Sunday, January 27, 2008
Writers and Controllers
It’s amazing where you bump into talk about air traffic controllers. I was searching for some news on the Writer’s Guild strike and found this article at The Huffington Post.
A Conversation with John Sayles on Labor and the Writers' Strike
Buried in the post, you’ll read this:
”That's why when Ronald Reagan first came to power and wanted to bust a union, he picked a well-paid bunch of people, the air traffic controllers. But then, when airplanes were about to crash all over the country, their successors got everything the original air traffic controllers were asking for. So it was a symbolic thing that Reagan did, but he knew he could do it because some of them made over $100,000 a year. Nobody was sympathetic to them.“
Now -- all you young controllers out there -- turn off the TV, pull out the ear buds, go read the whole thing and put your thinking cap on.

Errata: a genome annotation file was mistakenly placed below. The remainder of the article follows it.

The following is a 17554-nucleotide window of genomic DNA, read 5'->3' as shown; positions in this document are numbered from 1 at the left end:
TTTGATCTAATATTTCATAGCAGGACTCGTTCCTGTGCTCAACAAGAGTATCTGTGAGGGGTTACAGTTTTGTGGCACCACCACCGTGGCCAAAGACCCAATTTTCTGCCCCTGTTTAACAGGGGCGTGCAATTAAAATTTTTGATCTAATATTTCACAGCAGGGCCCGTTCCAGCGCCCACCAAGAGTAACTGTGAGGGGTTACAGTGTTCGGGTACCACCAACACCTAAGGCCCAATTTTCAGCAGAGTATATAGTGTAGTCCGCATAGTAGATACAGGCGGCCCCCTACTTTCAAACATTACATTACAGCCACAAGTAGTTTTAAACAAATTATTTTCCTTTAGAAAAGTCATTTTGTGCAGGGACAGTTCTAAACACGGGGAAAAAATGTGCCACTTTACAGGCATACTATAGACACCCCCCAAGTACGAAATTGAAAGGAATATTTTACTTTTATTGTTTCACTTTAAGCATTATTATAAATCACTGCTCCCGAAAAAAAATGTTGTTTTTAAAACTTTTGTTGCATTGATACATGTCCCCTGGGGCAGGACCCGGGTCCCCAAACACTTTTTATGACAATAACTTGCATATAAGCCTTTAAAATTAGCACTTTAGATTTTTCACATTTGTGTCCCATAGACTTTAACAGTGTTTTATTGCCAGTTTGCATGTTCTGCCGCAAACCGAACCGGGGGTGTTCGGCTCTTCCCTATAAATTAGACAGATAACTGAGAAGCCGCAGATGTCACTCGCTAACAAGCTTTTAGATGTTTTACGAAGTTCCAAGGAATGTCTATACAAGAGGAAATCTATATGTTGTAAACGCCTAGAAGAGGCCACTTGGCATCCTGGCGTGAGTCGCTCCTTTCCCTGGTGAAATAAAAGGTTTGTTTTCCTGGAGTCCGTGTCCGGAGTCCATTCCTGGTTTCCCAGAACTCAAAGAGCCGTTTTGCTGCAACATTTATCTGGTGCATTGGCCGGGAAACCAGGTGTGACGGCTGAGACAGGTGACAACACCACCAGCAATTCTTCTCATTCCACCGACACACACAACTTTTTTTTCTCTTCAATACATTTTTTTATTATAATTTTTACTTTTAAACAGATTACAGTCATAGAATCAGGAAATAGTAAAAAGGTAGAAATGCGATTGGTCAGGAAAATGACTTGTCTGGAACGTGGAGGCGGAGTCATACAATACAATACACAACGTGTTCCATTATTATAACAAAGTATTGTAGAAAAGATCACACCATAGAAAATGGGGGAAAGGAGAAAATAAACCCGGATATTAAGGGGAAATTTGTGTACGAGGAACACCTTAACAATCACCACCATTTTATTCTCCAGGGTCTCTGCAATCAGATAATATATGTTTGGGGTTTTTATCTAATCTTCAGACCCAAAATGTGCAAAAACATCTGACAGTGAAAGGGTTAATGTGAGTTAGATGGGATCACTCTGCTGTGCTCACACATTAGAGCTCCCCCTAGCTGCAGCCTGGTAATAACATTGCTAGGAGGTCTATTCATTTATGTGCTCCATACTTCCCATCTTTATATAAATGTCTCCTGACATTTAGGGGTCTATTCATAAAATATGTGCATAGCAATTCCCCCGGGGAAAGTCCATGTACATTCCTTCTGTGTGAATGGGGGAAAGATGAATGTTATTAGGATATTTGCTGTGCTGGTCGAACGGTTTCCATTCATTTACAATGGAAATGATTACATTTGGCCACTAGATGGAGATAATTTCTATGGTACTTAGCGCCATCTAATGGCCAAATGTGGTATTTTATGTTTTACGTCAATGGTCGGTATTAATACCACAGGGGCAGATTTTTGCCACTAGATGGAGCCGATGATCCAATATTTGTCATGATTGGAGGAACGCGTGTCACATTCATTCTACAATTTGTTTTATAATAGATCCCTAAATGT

I don’t know John Sayles from Adam so I’m not going to tell you he’s the great thinker of our time. However, it’s been my observation that most successful artists are pretty sharp people with keen powers of observation. Even if they are a little odd. Controllers aren’t exactly “normal” either you know.
If nothing else, you’ll get a glimpse into how someone else sees the history of your profession. At best, it might spark an idea you can use. You would be surprised by where some of the ideas I’ve used over the years have come from. I know I was surprised.
Speaking of which, the rest of you need to do some thinking. This is as good a place as any. The Writer’s Guild is on strike. The National Air Traffic Controllers Association is not. They probably would be if it was legal. (Yes, thing are that bad.) If it gets much worse, they might go anyway.
The PATCO strike wasn’t the first illegal strike in this country and it won’t be the last. Unions themselves were once illegal. That didn’t stop the people from forming them. Nor did violence or even murder.
If you didn’t click on that last link, you should. History isn’t always what we were taught in school. It isn’t always about what happened. Sometimes, it’s about what didn’t happen. I wonder how history would have treated General Mitchell if he had gassed his own country’s citizens ?
January 27, 2008